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Francis Xavier

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Monument in Kagoshima to Xavier's arrival there in 1549
  • Born: 1506
  • Died: 1552
  • Other names: Francisco de Xavier


Francis Xavier was a Basque co-founder of the Society of Jesus, who traveled in Asia and helped found the Jesuit mission in Japan.

History

Originally from the Basque region of Spain, Xavier earned a master's degree and taught at the University of Paris before becoming one of the founding members of the Jesuit order.[1] He left Portugal for Asia in 1541, and in December of 1547, while living in Malacca, Xavier became acquainted with Anjirō, a Japanese living abroad who converted to Christianity.

He then journeyed to Japan in 1549, along with two other Jesuits, Cosme de Torres and Juan Fernández, arriving in Kagoshima, where he received permission from Shimazu Takahisa to proselytize. After forming a friendship with Ninshitsu, head of the Shimazu clan temple of Fukushô-ji, he helped found the first Catholic mission in Japan, and converted roughly one hundred local people. Roughly a year after arriving in Kagoshima, he relocated to Hirado in the spring of 1550. He then moved on to Chôshû, where he assisted his fellow Jesuits preaching in the streets.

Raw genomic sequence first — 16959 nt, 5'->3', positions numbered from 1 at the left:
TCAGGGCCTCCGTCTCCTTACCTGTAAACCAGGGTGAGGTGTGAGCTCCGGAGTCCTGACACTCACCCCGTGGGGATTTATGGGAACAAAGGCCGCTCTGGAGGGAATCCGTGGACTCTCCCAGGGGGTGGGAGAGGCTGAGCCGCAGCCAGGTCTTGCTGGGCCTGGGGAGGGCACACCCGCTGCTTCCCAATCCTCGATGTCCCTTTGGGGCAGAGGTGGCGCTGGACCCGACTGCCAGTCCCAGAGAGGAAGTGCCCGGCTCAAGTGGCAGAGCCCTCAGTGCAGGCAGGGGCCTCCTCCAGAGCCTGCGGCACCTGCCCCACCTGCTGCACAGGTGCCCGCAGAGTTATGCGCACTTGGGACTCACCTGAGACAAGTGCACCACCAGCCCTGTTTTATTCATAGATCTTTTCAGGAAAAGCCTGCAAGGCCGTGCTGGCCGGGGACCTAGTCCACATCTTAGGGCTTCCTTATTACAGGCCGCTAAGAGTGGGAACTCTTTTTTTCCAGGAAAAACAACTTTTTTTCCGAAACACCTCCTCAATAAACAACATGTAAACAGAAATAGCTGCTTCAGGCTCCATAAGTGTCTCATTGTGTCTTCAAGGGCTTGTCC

During his missionary work, Francis Xavier sent back many letters and other documents which have proved an important look at European views of Japan and Asia at that time.

When he left Japan in 1551, he took with him a few young Japanese converts, who then traveled with him in India and elsewhere. One, known by the Christian name Bernardo, was granted an audience with Pope Paul IV and is very likely the first Japanese to have ever set foot in Europe.[2]

References

  • Medina, Jean Ruiz de, trans. John Bridges, The Catholic Church in Korea: Its origins 1566-1784 Istituto Storico S.I. - Roma 1991.
  • "Kirisuto-kyô," Kaiyô kokka Satsuma, Shôkoshûseikan official website.
  1. William Theodore de Bary, Carol Gluck, and Arthur Tiedemann (eds.), Sources of Japanese Tradition, Second Edition, vol 2, Columbia University Press (2005), 144.
  2. Plaques in Gionnosu Park, Kagoshima.[1]
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